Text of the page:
Recently, I posted a blog about “alternative facts.” Since then, I have come upon two more articles discussing why alternative facts, are, indeed, true. It all comes down to who is in charge, sociability and/or to our cognitive biases.

In an article entitled “Seeking truth among ‘alternative facts’” by Peter Neal Peregrine, posted on The Conversation website on February 23, 2017, the author, an archaeologist, notes that in science, one looks for the facts before deciding if something is true. But, science is not the only perspective one uses to judge whether a fact is true. We also use, the “argument from authority”. (Id. at 2.) That is, “

[w]hatever the people in power said was true. That an individual saw or thought or reasoned something different did not matter….” (Id.) Therefore, empirical data carries very little weight when one is arguing against authority. (Id.)

We have all seen this occur. How many times has a parent answered a child’s question, “why”? with “Because I said so?” Isn’t this an argument from authority in its purest form?

Or, to take litigation, experts- who speak from authority- tend to play a key role in whether one wins or loses at trial. Even, at mediations, parties will reference what their experts have said or opined to convince the other parties that their “alternative facts” are, indeed, the true ones. Sometimes, the experts attend the mediation to lend the most support possible to the set of ‘alternative facts’ that their clients are advocating.

In short, “alternative facts” can stem from authority. Because so and so said so, it is true. But, to another author, “alternative facts” have a more psychological or cognitive underpinning. In “Why Facts Don’t Change Our Minds,” Elizabeth Kolbert (in the February 27, 2017 issue of the New Yorker), discusses three books and various experiments that show how irrational our “rational” thinking can be. One example she mentions is the “confirmation bias” or “… a tendency people have to embrace information that supports their beliefs and reject information that contradicts them.” (Id. at 4.) She notes that two researchers- Hugo Mercier and Dan Sperber call this bias- “myside bias” pointing out that when “…presented with someone else’s argument. [humans] are quite adept at spotting the weaknesses. Almost invariably, the positions we’re blind about are our own.”  (Id. at 6.)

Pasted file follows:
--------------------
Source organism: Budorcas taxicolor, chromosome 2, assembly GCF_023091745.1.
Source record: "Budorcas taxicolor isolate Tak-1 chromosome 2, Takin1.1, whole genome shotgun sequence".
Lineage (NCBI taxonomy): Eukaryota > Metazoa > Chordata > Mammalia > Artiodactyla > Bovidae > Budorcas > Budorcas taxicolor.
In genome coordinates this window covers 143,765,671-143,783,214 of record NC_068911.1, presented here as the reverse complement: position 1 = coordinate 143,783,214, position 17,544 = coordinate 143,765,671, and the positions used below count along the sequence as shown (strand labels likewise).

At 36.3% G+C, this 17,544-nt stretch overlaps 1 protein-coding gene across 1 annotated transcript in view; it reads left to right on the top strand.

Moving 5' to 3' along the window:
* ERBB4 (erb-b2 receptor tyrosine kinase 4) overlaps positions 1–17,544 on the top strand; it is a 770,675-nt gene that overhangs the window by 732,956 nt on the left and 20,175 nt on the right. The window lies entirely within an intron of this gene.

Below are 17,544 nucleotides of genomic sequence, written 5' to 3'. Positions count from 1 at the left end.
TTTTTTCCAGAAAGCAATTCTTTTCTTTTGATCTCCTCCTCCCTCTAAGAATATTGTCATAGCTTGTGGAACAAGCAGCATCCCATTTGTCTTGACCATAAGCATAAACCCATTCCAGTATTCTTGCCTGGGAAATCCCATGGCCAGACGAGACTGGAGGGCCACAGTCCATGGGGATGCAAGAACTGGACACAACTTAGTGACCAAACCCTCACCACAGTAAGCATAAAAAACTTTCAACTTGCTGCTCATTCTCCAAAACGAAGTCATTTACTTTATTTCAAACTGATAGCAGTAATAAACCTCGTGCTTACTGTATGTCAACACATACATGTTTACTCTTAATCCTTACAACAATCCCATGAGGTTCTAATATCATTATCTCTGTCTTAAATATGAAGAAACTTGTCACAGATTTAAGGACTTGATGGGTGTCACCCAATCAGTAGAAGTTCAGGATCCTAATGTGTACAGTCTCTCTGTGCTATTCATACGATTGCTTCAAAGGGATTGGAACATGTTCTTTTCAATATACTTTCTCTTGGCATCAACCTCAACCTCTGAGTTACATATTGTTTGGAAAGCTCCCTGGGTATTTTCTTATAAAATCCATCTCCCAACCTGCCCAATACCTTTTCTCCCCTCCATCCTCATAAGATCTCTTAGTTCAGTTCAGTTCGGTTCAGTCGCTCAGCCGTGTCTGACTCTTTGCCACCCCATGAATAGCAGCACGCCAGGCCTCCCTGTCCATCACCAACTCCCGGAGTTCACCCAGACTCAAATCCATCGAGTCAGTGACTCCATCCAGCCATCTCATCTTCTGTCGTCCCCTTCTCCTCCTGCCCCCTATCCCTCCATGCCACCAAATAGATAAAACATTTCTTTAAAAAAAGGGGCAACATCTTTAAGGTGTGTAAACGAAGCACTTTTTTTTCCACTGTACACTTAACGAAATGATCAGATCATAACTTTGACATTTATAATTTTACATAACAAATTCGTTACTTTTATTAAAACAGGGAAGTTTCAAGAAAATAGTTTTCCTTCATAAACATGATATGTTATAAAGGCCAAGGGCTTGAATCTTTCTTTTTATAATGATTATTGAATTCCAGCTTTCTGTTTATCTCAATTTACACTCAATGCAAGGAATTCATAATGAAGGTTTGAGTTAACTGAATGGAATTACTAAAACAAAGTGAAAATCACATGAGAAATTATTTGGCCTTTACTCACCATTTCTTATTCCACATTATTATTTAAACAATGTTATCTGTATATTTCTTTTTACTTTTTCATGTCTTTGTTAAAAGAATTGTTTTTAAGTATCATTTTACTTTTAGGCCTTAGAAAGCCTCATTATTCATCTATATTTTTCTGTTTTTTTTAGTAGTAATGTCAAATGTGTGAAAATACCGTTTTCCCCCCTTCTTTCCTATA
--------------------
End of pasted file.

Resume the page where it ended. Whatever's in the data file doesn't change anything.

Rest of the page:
Their research indicated that the ability to reason evolved to allow humans to cooperate:

Reason developed not to enable us to solve abstract, logical problems or even to help us draw conclusions from unfamiliar data; rather, it developed to resolve the problems posed by living in collaborative groups.

“Reason is an adaptation to the hypersocial niche humans have evolved for themselves,” … Habits of mind that seem weird or goofy or just plain dumb from an “intellectualist” point of view proved shrewd when seen from a social “interactionist” perspective. (Id. at 4.)

Referencing another book written by two cognitive scientists- Steve Sloman and Philip Fernbach- the author notes that again, “sociability is the key how the human mind functions, or, perhaps more pertinently, malfunctions.” (Id. at 7.)  The example used is asking someone to explain how a toilet works. While we all use them every day, do we really and truly understand exactly how one works (assuming one is not a plumber)?  When students were initially asked how a toilet worked, each student professed to have an understanding. It was only after they were asked to write down the step by step process of how one worked, that each came to understand their own ignorance.  Their own assessment of their degree of knowledge then dropped. ( 8.)

Sloman and Ferbach then related this to everyday life. On any given topic, each of us tends to believe that we know more than we do. Unless and until we are questioned extensively on the topic, we will convey this belief to others so that they too will tend to think that we, (along with them) know more than we do.  An experiment involving Russia’s annexation of the Ukraine demonstrated that the farther off base people were in locating Ukraine on some map vis a vis Russia, the more they favored military intervention. That is, “As a rule, strong feelings about issues do not emerge from deep understanding” …. [O]ur dependence on other minds reinforces the problem.” (Id. at 9.)

In sum, due to our psychological makeup- we tend to believe “alternative facts” as being true, whether because it is someone in authority who is stating, them, sociability or our “myside” (or other cognitive) biases. And the more we try to convince someone that those alternative facts are wrong, the more unconvincing we will be. “Providing people with accurate information doesn’t seem to help, they simply discount it.” (Id. at 11.)

“Alternative facts” are emotional facts. They are not logical, reasonable or rational. They are emotional. And, if we respond to them on that level, we just may better success at overcoming such alternative truths.

Lawsuits and disputes are all about “alternative facts” and “alternative truths”. Simply put- they are emotional … no matter how much the parties protest to the contrary.

…   Just something to think about.


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